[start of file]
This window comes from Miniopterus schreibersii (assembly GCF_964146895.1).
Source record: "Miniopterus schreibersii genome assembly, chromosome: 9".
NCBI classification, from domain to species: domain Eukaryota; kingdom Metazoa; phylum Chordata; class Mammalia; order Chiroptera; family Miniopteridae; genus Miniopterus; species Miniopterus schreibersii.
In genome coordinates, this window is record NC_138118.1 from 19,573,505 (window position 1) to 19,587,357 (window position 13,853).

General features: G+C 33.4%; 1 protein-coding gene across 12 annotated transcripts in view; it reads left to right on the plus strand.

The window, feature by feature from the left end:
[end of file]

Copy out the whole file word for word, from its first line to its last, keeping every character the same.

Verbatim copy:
This window comes from Miniopterus schreibersii (assembly GCF_964146895.1).
Source record: "Miniopterus schreibersii genome assembly, chromosome: 9".
NCBI classification, from domain to species: domain Eukaryota; kingdom Metazoa; phylum Chordata; class Mammalia; order Chiroptera; family Miniopteridae; genus Miniopterus; species Miniopterus schreibersii.
In genome coordinates, this window is record NC_138118.1 from 19,573,505 (window position 1) to 19,587,357 (window position 13,853).

General features: G+C 33.4%; 1 protein-coding gene across 12 annotated transcripts in view; it reads left to right on the plus strand.

The window, feature by feature from the left end: